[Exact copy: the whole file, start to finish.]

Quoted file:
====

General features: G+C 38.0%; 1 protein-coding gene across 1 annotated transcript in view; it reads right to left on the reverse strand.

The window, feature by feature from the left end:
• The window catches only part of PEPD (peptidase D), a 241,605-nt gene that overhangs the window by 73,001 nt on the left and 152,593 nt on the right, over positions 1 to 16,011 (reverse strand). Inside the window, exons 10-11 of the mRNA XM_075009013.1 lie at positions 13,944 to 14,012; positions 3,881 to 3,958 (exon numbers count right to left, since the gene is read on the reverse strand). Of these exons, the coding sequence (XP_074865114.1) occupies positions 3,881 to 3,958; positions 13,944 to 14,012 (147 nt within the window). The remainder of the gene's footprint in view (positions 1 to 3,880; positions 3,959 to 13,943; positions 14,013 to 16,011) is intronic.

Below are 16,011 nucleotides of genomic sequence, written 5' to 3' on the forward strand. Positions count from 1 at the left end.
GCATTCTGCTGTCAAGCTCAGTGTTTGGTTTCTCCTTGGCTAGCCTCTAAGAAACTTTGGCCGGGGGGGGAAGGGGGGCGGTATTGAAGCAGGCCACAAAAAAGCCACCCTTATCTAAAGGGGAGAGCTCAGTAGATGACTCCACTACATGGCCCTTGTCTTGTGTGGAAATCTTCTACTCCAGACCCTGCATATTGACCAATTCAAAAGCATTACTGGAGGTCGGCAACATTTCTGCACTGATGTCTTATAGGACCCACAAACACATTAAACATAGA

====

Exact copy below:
General features: G+C 38.0%; 1 protein-coding gene across 1 annotated transcript in view; it reads right to left on the reverse strand.

The window, feature by feature from the left end:
• The window catches only part of PEPD (peptidase D), a 241,605-nt gene that overhangs the window by 73,001 nt on the left and 152,593 nt on the right, over positions 1 to 16,011 (reverse strand). Inside the window, exons 10-11 of the mRNA XM_075009013.1 lie at positions 13,944 to 14,012; positions 3,881 to 3,958 (exon numbers count right to left, since the gene is read on the reverse strand). Of these exons, the coding sequence (XP_074865114.1) occupies positions 3,881 to 3,958; positions 13,944 to 14,012 (147 nt within the window). The remainder of the gene's footprint in view (positions 1 to 3,880; positions 3,959 to 13,943; positions 14,013 to 16,011) is intronic.

Below are 16,011 nucleotides of genomic sequence, written 5' to 3' on the forward strand. Positions count from 1 at the left end.
GCATTCTGCTGTCAAGCTCAGTGTTTGGTTTCTCCTTGGCTAGCCTCTAAGAAACTTTGGCCGGGGGGGGAAGGGGGGCGGTATTGAAGCAGGCCACAAAAAAGCCACCCTTATCTAAAGGGGAGAGCTCAGTAGATGACTCCACTACATGGCCCTTGTCTTGTGTGGAAATCTTCTACTCCAGACCCTGCATATTGACCAATTCAAAAGCATTACTGGAGGTCGGCAACATTTCTGCACTGATGTCTTATAGGACCCACAAACACATTAAACATAGA